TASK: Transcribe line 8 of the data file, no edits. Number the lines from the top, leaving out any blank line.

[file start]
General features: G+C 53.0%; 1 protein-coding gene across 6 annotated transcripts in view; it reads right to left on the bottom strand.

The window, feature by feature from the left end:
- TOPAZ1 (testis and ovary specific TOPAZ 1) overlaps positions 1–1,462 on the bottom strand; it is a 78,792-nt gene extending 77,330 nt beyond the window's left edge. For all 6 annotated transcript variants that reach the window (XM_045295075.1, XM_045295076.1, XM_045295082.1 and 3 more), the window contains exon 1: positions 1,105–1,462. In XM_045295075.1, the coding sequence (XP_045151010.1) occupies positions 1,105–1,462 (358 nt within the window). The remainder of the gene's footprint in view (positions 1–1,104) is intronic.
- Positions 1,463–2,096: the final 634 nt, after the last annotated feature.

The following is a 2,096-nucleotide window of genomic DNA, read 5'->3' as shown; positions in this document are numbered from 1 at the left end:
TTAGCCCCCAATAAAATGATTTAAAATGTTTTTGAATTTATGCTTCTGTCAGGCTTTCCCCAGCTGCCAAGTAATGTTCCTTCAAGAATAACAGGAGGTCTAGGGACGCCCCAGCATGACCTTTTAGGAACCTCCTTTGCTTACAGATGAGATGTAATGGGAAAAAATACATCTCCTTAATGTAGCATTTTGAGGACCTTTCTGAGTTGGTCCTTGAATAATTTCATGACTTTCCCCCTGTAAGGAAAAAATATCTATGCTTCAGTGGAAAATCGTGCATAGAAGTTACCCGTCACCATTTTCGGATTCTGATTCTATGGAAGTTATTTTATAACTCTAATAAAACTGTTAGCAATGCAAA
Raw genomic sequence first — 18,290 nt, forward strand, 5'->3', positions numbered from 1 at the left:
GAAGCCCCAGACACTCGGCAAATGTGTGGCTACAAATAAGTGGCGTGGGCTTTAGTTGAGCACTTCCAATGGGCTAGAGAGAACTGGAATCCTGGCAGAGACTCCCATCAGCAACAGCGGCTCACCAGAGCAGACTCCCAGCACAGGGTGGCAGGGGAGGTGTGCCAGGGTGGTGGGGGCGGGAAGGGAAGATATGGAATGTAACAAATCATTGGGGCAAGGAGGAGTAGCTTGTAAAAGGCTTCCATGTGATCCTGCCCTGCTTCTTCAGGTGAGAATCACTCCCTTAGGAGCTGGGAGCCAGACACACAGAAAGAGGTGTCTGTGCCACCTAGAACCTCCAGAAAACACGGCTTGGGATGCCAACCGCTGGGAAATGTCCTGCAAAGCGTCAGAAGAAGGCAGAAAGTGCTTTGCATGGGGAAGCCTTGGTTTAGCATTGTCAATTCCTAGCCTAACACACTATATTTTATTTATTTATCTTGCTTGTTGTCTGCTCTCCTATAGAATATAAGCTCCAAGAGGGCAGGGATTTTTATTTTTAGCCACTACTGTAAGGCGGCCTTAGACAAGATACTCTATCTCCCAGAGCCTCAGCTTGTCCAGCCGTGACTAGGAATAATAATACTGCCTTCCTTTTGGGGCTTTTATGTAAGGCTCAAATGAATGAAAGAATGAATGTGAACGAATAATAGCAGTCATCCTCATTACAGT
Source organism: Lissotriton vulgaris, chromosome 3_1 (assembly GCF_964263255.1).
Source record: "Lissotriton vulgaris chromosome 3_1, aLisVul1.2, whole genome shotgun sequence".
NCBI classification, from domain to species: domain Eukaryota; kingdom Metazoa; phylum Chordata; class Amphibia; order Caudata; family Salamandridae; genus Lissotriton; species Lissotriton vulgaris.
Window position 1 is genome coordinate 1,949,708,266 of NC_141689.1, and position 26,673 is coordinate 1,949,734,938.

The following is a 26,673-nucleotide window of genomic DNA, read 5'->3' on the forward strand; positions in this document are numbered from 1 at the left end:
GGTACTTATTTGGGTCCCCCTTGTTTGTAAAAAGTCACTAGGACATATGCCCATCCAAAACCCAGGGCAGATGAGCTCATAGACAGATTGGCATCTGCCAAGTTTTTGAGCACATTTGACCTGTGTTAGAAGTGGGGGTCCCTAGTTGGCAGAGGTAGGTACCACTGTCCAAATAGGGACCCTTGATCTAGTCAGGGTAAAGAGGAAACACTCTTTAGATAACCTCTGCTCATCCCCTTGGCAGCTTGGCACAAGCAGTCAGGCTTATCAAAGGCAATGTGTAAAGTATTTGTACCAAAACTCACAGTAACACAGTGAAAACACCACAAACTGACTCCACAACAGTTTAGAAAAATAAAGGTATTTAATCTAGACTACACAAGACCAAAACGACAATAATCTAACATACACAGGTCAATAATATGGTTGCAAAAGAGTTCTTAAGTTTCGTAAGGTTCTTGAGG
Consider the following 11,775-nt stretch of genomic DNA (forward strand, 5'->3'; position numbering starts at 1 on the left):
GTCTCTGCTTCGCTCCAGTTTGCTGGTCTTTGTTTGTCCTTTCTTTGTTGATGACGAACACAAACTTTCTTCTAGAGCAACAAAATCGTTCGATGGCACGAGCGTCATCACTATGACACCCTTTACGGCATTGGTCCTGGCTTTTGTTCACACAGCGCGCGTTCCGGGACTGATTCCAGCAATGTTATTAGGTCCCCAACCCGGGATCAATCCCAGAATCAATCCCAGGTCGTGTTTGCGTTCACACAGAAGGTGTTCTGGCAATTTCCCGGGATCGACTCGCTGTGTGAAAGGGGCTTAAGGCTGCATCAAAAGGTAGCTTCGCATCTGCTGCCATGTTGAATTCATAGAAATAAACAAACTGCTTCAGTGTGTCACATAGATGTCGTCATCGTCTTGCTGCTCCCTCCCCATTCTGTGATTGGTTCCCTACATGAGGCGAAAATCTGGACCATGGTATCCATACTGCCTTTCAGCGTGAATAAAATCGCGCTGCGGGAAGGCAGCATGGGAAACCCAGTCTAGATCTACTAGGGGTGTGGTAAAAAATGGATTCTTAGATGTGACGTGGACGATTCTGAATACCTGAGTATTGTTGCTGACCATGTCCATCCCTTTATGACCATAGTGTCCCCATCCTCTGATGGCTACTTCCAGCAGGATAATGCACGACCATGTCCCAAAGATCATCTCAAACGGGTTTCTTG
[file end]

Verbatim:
GAAGCCCCAGACACTCGGCAAATGTGTGGCTACAAATAAGTGGCGTGGGCTTTAGTTGAGCACTTCCAATGGGCTAGAGAGAACTGGAATCCTGGCAGAGACTCCCATCAGCAACAGCGGCTCACCAGAGCAGACTCCCAGCACAGGGTGGCAGGGGAGGTGTGCCAGGGTGGTGGGGGCGGGAAGGGAAGATATGGAATGTAACAAATCATTGGGGCAAGGAGGAGTAGCTTGTAAAAGGCTTCCATGTGATCCTGCCCTGCTTCTTCAGGTGAGAATCACTCCCTTAGGAGCTGGGAGCCAGACACACAGAAAGAGGTGTCTGTGCCACCTAGAACCTCCAGAAAACACGGCTTGGGATGCCAACCGCTGGGAAATGTCCTGCAAAGCGTCAGAAGAAGGCAGAAAGTGCTTTGCATGGGGAAGCCTTGGTTTAGCATTGTCAATTCCTAGCCTAACACACTATATTTTATTTATTTATCTTGCTTGTTGTCTGCTCTCCTATAGAATATAAGCTCCAAGAGGGCAGGGATTTTTATTTTTAGCCACTACTGTAAGGCGGCCTTAGACAAGATACTCTATCTCCCAGAGCCTCAGCTTGTCCAGCCGTGACTAGGAATAATAATACTGCCTTCCTTTTGGGGCTTTTATGTAAGGCTCAAATGAATGAAAGAATGAATGTGAACGAATAATAGCAGTCATCCTCATTACAGT